Credibility, Replicability, and Reproducibility in Simulation for Biomedicine and Clinical Applications in Neuroscience

TitleCredibility, Replicability, and Reproducibility in Simulation for Biomedicine and Clinical Applications in Neuroscience
Publication TypeJournal Article
Year of Publication2018
AuthorsMulugeta, Lealem, Andrew Drach, Ahmet Erdemir, C A. Hunt, Marc Horner, Joy P. Ku, Jerry G. Myers, Jr., Rajanikanth Vadigepalli, and WW Lytton
JournalFront. Neuroinform.
Volume12
Keywordscomputational neuroscience, mechanistic modeling, model sharing, modeling and simulations, multiscale modeling, personalized and precision medicine, Simulation-Based Medical Education, verification and validation
Abstract

Modeling and simulation in computational neuroscience is currently a research enterprise to better understand neural systems. It is not yet directly applicable to the problems of patients with brain disease. To be used for clinical applications, there must not only be considerable progress in the field but also a concerted effort to use best practices in order to demonstrate model credibility to regulatory bodies, to clinics and hospitals, to doctors, and to patients. In doing this for neuroscience, we can learn lessons from long-standing practices in other areas of simulation (aircraft, computer chips), from software engineering, and from other biomedical disciplines. In this manuscript, we introduce some basic concepts that will be important in the development of credible clinical neuroscience models: reproducibility and replicability; verification and validation; model configuration; and procedures and processes for credible mechanistic multiscale modeling. We also discuss how garnering strong community involvement can promote model credibility. Finally, in addition to direct usage with patients, we note the potential for simulation usage in the area of Simulation-Based Medical Education, an area which to date has been primarily reliant on physical models (mannequins) and scenario-based simulations rather than on numerical simulations.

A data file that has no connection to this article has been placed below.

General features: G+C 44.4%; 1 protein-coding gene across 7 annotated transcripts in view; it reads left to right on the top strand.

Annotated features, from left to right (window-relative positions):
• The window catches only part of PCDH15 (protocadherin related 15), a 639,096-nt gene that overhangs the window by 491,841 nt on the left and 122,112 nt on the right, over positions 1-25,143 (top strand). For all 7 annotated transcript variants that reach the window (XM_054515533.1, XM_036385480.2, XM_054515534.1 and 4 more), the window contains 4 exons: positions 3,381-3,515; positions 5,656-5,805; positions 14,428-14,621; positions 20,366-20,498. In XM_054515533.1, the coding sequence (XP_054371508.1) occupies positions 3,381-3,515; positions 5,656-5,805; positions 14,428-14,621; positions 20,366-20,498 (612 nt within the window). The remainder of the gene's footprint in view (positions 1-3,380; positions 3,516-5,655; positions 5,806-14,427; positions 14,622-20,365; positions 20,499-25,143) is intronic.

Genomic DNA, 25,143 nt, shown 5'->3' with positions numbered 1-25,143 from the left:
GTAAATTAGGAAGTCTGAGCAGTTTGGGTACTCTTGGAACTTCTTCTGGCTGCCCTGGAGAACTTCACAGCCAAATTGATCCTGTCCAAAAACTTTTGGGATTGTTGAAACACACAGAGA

DOI10.3389/fninf.2018.00018